assessment of the aging patient

assessment of the aging patient

an evaluation of the changes characteristic of advancing years exhibited by an elderly person.
method The patient is measured, weighed, examined, observed, and questioned about physical, functional, and behavioral changes; height normally diminishes 1 to 2 inches with aging, and weight steadily decreases in men over 65 years of age but increases in women. The skin is examined for dryness, wrinkles, sagging, thinning over the back of the hands, areas of vitiligo, keratoses, warts, changes in appearance of freckles and moles, skin tags, and senile telangiectases, and the hair for depigmentation, lack of luster, and thinning or loss on the scalp and in the axillary and pubic areas. Observations are made of enlargement of the nose and ears relative to face size, dryness of the eyes, opacity of the lens, discoloration of the sclera and iris, an opaque ring near the edge of the cornea (arcus senilis), decreased pupil size, and diminished peripheral vision. Tests are performed to determine whether there is hearing loss, especially of high-frequency tones; decreased tidal volume; diminished peripheral perfusion; exertional dyspnea; or deviation of the trachea, especially if scoliosis is present. Examination may reveal gum recession, loss of teeth and taste perception, and diminished salivation. It may also find decreased resting heart rate and cardiac output, increased diastolic and systolic blood pressure, and an easily palpable arterial pulse. The elderly patient may show decreased muscle mass, osteoarthritic joints, Heberden's or Bouchard's nodes at finger joints, contracture of lateral fingers, osteoporosis, a broad-based stance, and slow voluntary movements. The sense of position, of smell, and of touch and the sensitivity to heat and cold may be diminished, and deep tendon reflexes may be decreased. Signs of aging that may be found in women are pendulous, flaccid breasts; vaginal narrowing and shortening and diminished lubrication, causing painful coitus; and effects of long-term estrogen therapy. Signs of aging in men include decrease in the size and firmness of the testes and in the amount and viscosity of seminal fluid, increased diameter of the penis, and prostatic hypertrophy; libido and a sense of sexual satisfaction usually do not diminish.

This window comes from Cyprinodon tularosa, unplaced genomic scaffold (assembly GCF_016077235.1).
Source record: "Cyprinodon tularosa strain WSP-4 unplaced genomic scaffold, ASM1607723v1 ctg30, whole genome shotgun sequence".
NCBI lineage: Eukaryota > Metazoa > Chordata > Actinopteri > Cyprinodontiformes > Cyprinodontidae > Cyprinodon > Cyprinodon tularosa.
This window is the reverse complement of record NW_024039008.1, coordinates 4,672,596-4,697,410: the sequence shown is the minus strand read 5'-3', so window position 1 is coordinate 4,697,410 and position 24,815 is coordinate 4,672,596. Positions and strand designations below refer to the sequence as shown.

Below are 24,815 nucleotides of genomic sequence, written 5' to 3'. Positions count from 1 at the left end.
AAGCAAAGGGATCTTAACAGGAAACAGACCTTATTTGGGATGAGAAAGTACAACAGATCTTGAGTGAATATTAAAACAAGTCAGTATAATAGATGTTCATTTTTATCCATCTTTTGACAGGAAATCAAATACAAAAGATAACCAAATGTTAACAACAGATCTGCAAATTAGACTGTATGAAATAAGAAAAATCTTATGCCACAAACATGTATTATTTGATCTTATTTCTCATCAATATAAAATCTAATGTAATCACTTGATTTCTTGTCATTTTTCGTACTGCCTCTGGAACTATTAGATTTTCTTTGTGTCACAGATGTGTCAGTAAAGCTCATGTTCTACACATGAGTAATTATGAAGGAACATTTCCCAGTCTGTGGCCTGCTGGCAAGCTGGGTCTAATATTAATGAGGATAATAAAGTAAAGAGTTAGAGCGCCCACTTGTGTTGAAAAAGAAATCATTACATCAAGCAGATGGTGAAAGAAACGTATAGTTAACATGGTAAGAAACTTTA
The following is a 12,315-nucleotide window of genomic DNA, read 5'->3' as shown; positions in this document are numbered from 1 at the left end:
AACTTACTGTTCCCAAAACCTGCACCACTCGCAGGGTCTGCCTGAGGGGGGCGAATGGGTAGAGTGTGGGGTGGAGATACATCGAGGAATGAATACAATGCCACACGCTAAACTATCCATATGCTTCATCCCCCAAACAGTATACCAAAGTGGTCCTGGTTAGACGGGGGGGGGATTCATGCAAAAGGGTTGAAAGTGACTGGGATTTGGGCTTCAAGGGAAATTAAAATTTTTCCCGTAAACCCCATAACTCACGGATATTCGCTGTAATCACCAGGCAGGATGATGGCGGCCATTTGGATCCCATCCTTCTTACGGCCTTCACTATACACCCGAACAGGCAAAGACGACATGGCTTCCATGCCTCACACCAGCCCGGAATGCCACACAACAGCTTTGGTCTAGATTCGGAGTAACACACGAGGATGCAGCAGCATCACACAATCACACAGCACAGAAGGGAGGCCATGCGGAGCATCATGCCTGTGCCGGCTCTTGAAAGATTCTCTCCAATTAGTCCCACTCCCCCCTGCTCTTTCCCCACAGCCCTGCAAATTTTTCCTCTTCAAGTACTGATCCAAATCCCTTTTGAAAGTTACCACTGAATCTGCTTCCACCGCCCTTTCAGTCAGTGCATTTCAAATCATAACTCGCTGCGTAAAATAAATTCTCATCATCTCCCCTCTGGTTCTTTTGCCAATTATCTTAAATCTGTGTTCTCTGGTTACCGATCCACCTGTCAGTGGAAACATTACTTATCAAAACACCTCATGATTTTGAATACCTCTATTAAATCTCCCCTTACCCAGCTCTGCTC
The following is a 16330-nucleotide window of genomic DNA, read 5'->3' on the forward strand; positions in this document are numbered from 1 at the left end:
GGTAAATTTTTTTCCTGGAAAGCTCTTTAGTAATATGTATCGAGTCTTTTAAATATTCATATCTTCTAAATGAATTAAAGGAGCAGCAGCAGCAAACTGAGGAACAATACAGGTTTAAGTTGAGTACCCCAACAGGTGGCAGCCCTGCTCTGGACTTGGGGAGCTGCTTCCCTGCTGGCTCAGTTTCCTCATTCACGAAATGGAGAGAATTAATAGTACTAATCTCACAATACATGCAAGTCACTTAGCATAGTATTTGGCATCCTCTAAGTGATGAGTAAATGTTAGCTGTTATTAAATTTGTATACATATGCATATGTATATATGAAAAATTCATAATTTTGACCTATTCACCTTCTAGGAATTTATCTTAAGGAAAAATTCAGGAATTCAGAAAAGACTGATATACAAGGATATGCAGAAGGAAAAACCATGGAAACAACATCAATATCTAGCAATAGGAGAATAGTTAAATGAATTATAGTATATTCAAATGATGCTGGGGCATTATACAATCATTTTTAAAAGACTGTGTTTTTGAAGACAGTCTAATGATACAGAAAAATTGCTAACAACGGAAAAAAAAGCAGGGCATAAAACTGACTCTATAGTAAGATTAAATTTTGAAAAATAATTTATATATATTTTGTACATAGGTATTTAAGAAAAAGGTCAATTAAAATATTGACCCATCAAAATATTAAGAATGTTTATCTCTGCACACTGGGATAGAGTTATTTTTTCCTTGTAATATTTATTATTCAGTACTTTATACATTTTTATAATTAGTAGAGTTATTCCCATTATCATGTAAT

nursing considerations The health care provider faces the patient during the evaluation, establishes eye contact, repeats questions if necessary, avoids shouting, and addresses the person by name. If the patient's visual perception and tactile sense are diminished, the nurse uses color contrasts and items of marked textural differences in the assessment.
outcome criteria Aging does not progress at a uniform rate, and its effects may vary widely from one individual to the next, but, in many cases, changes once considered normal in elderly patients are disease processes that may respond to treatment. A thorough physical assessment distinguishes the effects of pathological disorders from those of aging and elucidates the care needed by the patient.
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